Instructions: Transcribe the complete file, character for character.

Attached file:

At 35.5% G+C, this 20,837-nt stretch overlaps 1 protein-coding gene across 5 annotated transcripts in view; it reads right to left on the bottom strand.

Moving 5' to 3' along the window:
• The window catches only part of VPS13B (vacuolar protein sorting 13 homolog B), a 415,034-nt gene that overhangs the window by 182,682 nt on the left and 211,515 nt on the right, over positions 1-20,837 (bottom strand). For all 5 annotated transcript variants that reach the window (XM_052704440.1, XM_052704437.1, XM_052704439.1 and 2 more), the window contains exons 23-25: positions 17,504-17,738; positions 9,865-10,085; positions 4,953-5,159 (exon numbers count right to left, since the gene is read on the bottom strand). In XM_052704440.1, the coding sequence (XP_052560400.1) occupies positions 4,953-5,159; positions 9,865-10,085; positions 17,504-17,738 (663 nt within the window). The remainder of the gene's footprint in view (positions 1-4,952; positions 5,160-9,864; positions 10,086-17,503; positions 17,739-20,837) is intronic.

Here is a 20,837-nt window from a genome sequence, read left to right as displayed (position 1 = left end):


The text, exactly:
At 35.5% G+C, this 20,837-nt stretch overlaps 1 protein-coding gene across 5 annotated transcripts in view; it reads right to left on the bottom strand.

Moving 5' to 3' along the window:
• The window catches only part of VPS13B (vacuolar protein sorting 13 homolog B), a 415,034-nt gene that overhangs the window by 182,682 nt on the left and 211,515 nt on the right, over positions 1-20,837 (bottom strand). For all 5 annotated transcript variants that reach the window (XM_052704440.1, XM_052704437.1, XM_052704439.1 and 2 more), the window contains exons 23-25: positions 17,504-17,738; positions 9,865-10,085; positions 4,953-5,159 (exon numbers count right to left, since the gene is read on the bottom strand). In XM_052704440.1, the coding sequence (XP_052560400.1) occupies positions 4,953-5,159; positions 9,865-10,085; positions 17,504-17,738 (663 nt within the window). The remainder of the gene's footprint in view (positions 1-4,952; positions 5,160-9,864; positions 10,086-17,503; positions 17,739-20,837) is intronic.

Here is a 20,837-nt window from a genome sequence, read left to right as displayed (position 1 = left end):